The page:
2.20.2012

Paperweight

Male / 47 /Filipino-Japanese
Location: Big Island/ Oahu, Hawaii

Over 20 years ago, four of us went to the Big Island for a two week melee of fishing, camping and just having a good old time before going back to school.

We landed in Hilo in the early morning hours, had breakfast at Mcdonald's and picked up our Beach Boy Camper which was a Toyota truck with a over-sized camper mounted to the back. Our trip consisted of stopping and camping at as much sites as we could, playing tourist in a foreign land that we'd never been before. We headed to Kalapana Black Sand Beach where we camped out for some days and then we headed for Kilauea via the Chain of Crater Road. We stopped up at Volcano House to admire the sights and then proceeded to the many lava tubes and craters that make up Kilauea.

Well we stopped at this one spot along the crater and had lunch and beer. We were, I guess, fortunate to have along with us a University of Hawaii Hawaiiana major with us (I won't mention his name). My friend Paul and I decided to get a closer look at the inside of the crater and noticed the a'a lava and the pahoehoe lava littered around the crater. I noticed this one pahoehoe lava rock that would look cool on my desk at home as a paperweight. My friend Paul had the same idea. Before this trip my dad, who was a wise old man, told me not to bring back any rock from the volcano or anywhere; in fact he threatened me not to take any thing at all. So Paul and I talked amongst ourselves and decided to ask our UH major about his opinion on taking the volcano souvenirs. Our Hawaiiana major tells us that if we were sincere about it we should ask Madame Pele if we could have the rocks. So like naive fools, we stood there at the edge of the the crater and yelled out if we could have the rocks. There was no answer from Madame Pele. we took that as a "yes." We packed up our precious cargo and left for the great frontier. Through the remainder of our trip, it was nothing but choke fish to eat, starry nights and sunny skies and there basically couldn't have been a more awesome vacation.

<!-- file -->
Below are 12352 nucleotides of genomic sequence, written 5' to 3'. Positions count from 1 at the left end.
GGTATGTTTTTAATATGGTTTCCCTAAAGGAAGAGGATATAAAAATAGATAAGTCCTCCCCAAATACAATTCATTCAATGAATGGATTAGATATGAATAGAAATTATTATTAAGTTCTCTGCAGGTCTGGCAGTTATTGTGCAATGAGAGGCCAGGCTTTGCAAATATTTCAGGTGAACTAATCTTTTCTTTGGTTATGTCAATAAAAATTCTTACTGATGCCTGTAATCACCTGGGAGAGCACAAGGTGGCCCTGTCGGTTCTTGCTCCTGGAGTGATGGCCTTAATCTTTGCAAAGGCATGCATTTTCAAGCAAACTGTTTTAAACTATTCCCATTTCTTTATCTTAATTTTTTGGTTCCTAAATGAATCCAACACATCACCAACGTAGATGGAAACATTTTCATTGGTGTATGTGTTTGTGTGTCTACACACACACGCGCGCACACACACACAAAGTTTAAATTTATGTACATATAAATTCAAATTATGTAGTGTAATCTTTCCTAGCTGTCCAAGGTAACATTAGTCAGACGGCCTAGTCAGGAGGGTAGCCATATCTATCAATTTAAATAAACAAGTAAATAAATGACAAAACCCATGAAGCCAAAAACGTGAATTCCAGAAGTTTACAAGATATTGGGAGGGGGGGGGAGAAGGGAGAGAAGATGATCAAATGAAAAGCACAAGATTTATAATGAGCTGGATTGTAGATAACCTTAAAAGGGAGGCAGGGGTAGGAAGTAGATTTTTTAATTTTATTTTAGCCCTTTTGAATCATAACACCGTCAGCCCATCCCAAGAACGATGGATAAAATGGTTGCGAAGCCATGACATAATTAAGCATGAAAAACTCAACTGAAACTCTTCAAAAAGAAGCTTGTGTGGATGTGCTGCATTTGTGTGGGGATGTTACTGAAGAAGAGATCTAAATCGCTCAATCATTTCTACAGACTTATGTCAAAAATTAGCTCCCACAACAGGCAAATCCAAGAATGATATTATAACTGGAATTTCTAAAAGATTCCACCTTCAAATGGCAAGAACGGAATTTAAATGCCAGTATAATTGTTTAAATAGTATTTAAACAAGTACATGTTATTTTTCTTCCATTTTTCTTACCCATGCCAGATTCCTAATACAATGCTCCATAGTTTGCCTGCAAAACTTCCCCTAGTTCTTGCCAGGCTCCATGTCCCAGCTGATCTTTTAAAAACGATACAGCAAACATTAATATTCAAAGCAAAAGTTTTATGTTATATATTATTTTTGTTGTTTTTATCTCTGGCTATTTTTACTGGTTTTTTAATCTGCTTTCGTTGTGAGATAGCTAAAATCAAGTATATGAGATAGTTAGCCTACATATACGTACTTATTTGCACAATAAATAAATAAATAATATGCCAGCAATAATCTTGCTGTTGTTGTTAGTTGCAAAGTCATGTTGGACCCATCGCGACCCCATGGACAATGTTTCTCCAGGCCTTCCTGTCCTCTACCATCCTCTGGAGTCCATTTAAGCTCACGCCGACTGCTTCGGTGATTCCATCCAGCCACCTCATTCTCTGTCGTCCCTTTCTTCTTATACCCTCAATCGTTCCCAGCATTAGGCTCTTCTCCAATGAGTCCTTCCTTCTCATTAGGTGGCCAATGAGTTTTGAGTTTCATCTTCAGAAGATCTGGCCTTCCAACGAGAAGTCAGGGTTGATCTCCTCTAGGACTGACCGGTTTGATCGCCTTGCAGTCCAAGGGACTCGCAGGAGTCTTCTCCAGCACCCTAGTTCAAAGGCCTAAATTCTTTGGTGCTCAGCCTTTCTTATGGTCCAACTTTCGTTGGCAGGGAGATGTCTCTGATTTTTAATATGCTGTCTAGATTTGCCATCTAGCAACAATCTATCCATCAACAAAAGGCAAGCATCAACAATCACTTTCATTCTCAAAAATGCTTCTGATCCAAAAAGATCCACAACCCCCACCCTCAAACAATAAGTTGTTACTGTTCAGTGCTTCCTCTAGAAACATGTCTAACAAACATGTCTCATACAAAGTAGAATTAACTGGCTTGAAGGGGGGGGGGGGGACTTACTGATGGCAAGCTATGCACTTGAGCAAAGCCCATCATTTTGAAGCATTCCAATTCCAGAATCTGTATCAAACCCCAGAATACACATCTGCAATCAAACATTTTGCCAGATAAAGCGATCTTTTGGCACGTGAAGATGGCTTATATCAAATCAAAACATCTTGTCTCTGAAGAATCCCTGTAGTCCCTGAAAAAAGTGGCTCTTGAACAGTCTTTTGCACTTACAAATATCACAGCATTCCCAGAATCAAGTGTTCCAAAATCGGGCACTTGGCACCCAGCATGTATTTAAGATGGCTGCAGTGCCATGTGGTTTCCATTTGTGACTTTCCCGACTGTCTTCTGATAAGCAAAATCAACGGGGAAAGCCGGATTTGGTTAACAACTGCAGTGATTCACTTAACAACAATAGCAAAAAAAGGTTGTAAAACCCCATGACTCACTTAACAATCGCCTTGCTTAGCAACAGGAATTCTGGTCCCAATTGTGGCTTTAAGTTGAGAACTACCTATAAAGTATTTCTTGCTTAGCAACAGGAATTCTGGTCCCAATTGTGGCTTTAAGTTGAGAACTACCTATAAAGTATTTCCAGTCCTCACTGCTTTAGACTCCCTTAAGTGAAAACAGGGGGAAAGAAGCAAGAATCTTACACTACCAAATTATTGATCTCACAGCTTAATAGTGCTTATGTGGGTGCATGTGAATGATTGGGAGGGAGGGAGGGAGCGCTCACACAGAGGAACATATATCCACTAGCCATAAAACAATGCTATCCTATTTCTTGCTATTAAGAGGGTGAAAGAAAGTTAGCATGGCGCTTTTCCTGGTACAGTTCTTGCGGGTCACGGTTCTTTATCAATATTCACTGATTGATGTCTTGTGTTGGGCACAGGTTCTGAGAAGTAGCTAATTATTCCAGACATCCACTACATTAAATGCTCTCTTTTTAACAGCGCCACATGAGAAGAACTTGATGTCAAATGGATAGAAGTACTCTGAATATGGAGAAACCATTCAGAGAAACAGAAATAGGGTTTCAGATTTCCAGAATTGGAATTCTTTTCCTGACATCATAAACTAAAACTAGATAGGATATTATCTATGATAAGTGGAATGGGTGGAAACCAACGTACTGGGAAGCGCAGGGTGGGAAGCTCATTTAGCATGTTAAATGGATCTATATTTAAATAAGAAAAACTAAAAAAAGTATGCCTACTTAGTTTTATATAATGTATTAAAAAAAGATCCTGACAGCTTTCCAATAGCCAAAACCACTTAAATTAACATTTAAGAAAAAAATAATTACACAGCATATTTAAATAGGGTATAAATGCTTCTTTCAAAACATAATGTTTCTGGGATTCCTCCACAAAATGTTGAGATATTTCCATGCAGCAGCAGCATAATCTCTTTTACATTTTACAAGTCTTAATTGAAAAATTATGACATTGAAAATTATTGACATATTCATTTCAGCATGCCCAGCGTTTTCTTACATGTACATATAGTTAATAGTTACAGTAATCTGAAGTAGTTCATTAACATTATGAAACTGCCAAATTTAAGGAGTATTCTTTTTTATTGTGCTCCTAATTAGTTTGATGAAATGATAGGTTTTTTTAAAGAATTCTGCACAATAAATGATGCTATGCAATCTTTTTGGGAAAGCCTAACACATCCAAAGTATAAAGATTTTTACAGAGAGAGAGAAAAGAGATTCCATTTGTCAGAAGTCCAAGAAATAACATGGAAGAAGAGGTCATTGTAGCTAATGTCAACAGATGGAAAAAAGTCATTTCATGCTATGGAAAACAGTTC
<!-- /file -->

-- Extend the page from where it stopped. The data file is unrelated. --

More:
We got home to Honolulu, everyone went on their merry way. High school started up for fall season and life went on. About six months since our trip to the Big Island, Paul's and my household experienced an all too weird change.

I got a call one day from Paul. He told me that while he was working at the Gibson Dept. Store in Mapunapuna one night, he finished his grocery job and went to his car. When he got to where his car is usually parked he noticed it was missing, stolen as what HPD later explains. Paul never found his car but later it was found in Waianae. Right after his car got stolen, my house got burglarized and our second car got stolen too because they got a hold of our extra keys. We never linked what happened to Paul and my dad's car and our house. Maybe it was all coincidental.

Another time, I was cruising at home one afternoon when my parents burst through the door arguing about missing money. I asked my mom what happened. She explained that they withdrew $600 dollars from the bank and placed the envelope of money in my moms bag. She went on to say that while they were driving home, she opened the handbag to check on the money and found it missing. They scoured the parking lot right after and even checked with the teller if she had seen the envelope of money. No money was ever found.